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US banks fall as Greek talks fail, capital controls enacted

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Shares of the biggest US banks fell, led by a 2.2 per cent decline in Citigroup Inc., after talks to provide Greece with additional bailout aid failed and the Greek government imposed capital controls.

[NEW YORK] Shares of the biggest US banks fell, led by a 2.2 per cent decline in Citigroup Inc., after talks to provide Greece with additional bailout aid failed and the Greek government imposed capital controls.

The Standard & Poor's 500 Financials Index slid as much as 1.1 per cent, the biggest decline in almost seven weeks. JPMorgan Chase & Co, the largest US bank by assets, dropped 1.9 per cent and No 2 Bank of America Corp slid the same amount.

Prime Minister Alexis Tsipras called for a July 5 referendum on whether Greece should accept additional austerity demands from the country's creditors, and French President Francois Hollande said the results would determine Greece's future membership in the 19-nation euro region.

Greek banks were closed on Monday and the government imposed capital controls to avert a collapse of the nation's financial system. Greek stocks and bonds tumbled, and Europe's Stoxx 600 Banks Index fell as much as 4.4 per cent. Lenders in Italy, Portugal and Spain posted the biggest drops.

Citigroup has exposure to Greek borrowers, including loans, derivatives and securitized products, of about US$1.3 billion, as well as third-party assets and liabilities in its Greek branch of approximately US$44 million and US$481 million, respectively, according to a first-quarter regulatory filing by the New York-based company.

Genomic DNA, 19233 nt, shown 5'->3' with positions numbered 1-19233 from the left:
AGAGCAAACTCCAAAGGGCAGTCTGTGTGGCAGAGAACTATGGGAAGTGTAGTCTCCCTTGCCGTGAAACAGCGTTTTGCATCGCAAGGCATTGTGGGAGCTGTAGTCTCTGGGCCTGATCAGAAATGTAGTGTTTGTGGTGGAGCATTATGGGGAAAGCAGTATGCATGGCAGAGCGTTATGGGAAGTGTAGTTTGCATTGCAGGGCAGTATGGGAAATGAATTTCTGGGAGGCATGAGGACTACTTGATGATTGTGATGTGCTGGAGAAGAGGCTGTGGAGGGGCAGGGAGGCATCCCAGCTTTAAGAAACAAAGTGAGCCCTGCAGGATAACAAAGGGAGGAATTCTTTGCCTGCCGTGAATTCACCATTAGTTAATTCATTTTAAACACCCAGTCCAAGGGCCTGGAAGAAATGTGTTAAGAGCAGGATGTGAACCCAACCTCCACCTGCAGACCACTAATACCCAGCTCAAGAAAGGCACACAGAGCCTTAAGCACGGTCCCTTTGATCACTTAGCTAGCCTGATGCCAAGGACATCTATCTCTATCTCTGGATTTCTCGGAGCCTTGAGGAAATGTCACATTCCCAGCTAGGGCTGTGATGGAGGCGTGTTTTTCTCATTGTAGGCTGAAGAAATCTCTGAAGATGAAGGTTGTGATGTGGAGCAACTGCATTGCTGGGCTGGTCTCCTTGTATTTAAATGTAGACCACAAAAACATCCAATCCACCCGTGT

Jamie Forese, head of Citigroup's institutional clients group, said at an investor conference this month that the bank has reduced its exposure to Greece as much as it can while still serving its clients. The firm has also balanced its assets and liabilities to guard against a departure from the currency union, he said.

"With a little pain we'll comfortably survive something in Greece at least in its primary effects," Forese said. "The real worry that most people would probably express about Greece would be the secondary-order effects or the tertiary effects."

Bank of America, based in Charlotte, North Carolina, said in its first-quarter filing that its net exposure to Greece was US$386 million.

Goldman Sachs Group Inc's total credit exposure to Greece was $180 million, mostly with sovereign counterparties. Market exposure as of March was negative US$34 million, the company said in its first-quarter filing. The totals were down from US$1 billion in credit exposure and US$54 million in market risks as of December, Goldman Sachs said.

"You'd have to assume that the risk is much more contained given people have had years to focus on this," Goldman Sachs Chief Financial Officer Harvey Schwartz said in April.

BLOOMBERG